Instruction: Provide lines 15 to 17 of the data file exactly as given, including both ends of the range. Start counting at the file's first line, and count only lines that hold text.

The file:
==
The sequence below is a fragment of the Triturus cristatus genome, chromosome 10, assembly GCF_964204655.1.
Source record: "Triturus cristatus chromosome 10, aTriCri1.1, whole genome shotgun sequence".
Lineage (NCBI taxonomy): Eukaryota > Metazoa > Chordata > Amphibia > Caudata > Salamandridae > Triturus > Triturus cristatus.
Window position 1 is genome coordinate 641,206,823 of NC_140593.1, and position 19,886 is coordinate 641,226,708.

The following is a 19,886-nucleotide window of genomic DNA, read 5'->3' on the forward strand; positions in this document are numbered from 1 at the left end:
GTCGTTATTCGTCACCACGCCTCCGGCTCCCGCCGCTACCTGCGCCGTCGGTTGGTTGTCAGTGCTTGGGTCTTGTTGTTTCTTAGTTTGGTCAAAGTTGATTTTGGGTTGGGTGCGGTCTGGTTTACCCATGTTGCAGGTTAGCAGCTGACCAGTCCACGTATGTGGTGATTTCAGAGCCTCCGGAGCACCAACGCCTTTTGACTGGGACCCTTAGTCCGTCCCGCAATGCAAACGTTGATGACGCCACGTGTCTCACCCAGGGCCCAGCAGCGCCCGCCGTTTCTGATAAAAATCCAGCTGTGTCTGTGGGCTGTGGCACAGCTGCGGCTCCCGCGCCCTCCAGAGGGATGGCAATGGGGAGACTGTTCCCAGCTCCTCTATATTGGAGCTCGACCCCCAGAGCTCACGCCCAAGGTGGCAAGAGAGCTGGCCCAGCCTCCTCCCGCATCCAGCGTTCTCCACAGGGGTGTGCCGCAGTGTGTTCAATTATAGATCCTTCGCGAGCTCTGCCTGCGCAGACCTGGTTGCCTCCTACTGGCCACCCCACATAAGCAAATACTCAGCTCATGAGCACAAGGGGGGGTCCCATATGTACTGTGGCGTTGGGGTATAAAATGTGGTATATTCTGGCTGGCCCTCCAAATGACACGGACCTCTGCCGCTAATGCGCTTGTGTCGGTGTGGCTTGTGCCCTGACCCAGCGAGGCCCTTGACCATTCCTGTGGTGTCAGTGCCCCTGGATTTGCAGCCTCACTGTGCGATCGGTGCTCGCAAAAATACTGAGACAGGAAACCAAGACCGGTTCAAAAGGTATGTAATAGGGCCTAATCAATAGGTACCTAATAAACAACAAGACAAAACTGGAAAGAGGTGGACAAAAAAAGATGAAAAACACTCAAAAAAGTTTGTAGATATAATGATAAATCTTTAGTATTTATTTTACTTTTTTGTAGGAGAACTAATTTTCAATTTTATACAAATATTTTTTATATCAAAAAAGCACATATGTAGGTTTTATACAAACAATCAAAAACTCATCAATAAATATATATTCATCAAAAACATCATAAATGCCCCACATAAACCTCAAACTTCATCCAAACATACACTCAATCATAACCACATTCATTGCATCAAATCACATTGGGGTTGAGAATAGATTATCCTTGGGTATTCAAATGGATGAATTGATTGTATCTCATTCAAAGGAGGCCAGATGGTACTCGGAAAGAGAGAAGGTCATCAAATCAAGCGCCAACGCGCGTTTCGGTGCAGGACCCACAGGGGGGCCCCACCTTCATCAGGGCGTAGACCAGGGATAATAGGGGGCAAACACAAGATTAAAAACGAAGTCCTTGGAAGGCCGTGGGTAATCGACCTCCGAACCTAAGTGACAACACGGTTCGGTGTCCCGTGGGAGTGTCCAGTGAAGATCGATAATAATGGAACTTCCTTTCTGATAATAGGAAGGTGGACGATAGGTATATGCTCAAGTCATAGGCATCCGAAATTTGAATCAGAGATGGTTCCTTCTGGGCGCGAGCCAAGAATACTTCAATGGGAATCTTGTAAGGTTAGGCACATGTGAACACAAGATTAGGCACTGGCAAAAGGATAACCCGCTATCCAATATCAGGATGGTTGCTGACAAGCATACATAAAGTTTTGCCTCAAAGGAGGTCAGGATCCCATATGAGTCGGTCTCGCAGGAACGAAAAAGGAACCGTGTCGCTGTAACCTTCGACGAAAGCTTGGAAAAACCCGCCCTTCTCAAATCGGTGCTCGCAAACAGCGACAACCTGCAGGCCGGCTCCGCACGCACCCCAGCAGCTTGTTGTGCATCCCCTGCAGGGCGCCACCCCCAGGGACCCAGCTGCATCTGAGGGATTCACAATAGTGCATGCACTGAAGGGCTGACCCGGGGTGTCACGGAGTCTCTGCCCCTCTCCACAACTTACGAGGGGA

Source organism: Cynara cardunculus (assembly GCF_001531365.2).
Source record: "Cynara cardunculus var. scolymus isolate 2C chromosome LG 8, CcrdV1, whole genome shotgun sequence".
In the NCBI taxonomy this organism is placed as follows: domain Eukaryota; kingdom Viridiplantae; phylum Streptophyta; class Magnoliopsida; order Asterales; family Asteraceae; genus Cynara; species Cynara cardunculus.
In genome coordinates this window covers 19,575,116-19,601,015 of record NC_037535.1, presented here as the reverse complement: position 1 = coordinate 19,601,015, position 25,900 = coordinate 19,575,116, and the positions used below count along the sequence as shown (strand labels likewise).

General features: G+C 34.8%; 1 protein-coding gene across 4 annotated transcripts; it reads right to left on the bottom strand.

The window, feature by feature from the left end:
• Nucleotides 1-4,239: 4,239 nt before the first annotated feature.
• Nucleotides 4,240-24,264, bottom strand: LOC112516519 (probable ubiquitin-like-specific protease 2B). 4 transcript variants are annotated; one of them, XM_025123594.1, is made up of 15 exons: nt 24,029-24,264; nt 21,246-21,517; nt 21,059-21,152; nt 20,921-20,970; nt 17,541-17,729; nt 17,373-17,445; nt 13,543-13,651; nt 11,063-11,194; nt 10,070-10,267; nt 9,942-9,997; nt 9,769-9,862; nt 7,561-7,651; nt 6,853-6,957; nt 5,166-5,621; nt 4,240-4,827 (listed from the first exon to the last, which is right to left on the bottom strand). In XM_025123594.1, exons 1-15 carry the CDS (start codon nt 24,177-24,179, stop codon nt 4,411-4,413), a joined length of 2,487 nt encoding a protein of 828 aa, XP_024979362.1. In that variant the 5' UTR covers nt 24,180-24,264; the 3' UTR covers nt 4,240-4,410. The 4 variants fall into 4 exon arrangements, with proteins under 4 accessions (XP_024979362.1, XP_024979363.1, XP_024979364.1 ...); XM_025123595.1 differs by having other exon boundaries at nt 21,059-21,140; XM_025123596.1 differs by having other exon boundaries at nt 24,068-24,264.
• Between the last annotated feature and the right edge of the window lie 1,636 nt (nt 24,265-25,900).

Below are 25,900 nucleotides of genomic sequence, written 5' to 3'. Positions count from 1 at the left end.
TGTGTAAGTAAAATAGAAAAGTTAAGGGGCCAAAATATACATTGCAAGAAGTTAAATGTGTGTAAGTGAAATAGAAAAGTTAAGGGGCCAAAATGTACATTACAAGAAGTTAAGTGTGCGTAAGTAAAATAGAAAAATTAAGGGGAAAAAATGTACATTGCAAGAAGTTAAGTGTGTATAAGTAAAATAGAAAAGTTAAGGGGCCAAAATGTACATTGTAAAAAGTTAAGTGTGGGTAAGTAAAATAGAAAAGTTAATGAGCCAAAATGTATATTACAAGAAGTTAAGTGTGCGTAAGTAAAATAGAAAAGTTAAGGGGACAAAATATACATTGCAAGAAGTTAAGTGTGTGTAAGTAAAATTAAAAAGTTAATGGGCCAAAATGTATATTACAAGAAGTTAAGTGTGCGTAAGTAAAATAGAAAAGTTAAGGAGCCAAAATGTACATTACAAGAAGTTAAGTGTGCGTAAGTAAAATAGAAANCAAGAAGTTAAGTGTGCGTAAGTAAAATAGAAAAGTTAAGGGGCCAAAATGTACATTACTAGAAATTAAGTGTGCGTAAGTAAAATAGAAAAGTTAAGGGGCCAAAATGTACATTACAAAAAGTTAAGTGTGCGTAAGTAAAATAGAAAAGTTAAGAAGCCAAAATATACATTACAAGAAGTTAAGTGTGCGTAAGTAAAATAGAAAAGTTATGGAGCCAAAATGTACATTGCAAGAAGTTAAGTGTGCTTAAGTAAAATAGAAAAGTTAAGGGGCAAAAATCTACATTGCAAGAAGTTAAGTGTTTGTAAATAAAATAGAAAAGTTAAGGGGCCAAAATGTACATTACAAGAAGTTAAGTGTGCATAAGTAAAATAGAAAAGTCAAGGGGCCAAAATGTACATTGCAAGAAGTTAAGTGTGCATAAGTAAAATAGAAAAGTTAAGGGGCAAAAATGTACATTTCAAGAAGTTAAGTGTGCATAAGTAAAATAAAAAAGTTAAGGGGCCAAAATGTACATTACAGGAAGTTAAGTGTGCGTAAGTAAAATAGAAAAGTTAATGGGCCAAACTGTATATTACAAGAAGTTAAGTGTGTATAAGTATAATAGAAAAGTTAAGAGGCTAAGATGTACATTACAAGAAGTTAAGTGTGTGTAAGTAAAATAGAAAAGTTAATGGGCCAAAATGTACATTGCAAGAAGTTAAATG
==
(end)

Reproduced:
• Between the last annotated feature and the right edge of the window lie 1,636 nt (nt 24,265-25,900).

Below are 25,900 nucleotides of genomic sequence, written 5' to 3'. Positions count from 1 at the left end.
TGTGTAAGTAAAATAGAAAAGTTAAGGGGCCAAAATATACATTGCAAGAAGTTAAATGTGTGTAAGTGAAATAGAAAAGTTAAGGGGCCAAAATGTACATTACAAGAAGTTAAGTGTGCGTAAGTAAAATAGAAAAATTAAGGGGAAAAAATGTACATTGCAAGAAGTTAAGTGTGTATAAGTAAAATAGAAAAGTTAAGGGGCCAAAATGTACATTGTAAAAAGTTAAGTGTGGGTAAGTAAAATAGAAAAGTTAATGAGCCAAAATGTATATTACAAGAAGTTAAGTGTGCGTAAGTAAAATAGAAAAGTTAAGGGGACAAAATATACATTGCAAGAAGTTAAGTGTGTGTAAGTAAAATTAAAAAGTTAATGGGCCAAAATGTATATTACAAGAAGTTAAGTGTGCGTAAGTAAAATAGAAAAGTTAAGGAGCCAAAATGTACATTACAAGAAGTTAAGTGTGCGTAAGTAAAATAGAAANCAAGAAGTTAAGTGTGCGTAAGTAAAATAGAAAAGTTAAGGGGCCAAAATGTACATTACTAGAAATTAAGTGTGCGTAAGTAAAATAGAAAAGTTAAGGGGCCAAAATGTACATTACAAAAAGTTAAGTGTGCGTAAGTAAAATAGAAAAGTTAAGAAGCCAAAATATACATTACAAGAAGTTAAGTGTGCGTAAGTAAAATAGAAAAGTTATGGAGCCAAAATGTACATTGCAAGAAGTTAAGTGTGCTTAAGTAAAATAGAAAAGTTAAGGGGCAAAAATCTACATTGCAAGAAGTTAAGTGTTTGTAAATAAAATAGAAAAGTTAAGGGGCCAAAATGTACATTACAAGAAGTTAAGTGTGCATAAGTAAAATAGAAAAGTCAAGGGGCCAAAATGTACATTGCAAGAAGTTAAGTGTGCATAAGTAAAATAGAAAAGTTAAGGGGCAAAAATGTACATTTCAAGAAGTTAAGTGTGCATAAGTAAAATAAAAAAGTTAAGGGGCCAAAATGTACATTACAGGAAGTTAAGTGTGCGTAAGTAAAATAGAAAAGTTAATGGGCCAAACTGTATATTACAAGAAGTTAAGTGTGTATAAGTATAATAGAAAAGTTAAGAGGCTAAGATGTACATTACAAGAAGTTAAGTGTGTGTAAGTAAAATAGAAAAGTTAATGGGCCAAAATGTACATTGCAAGAAGTTAAATG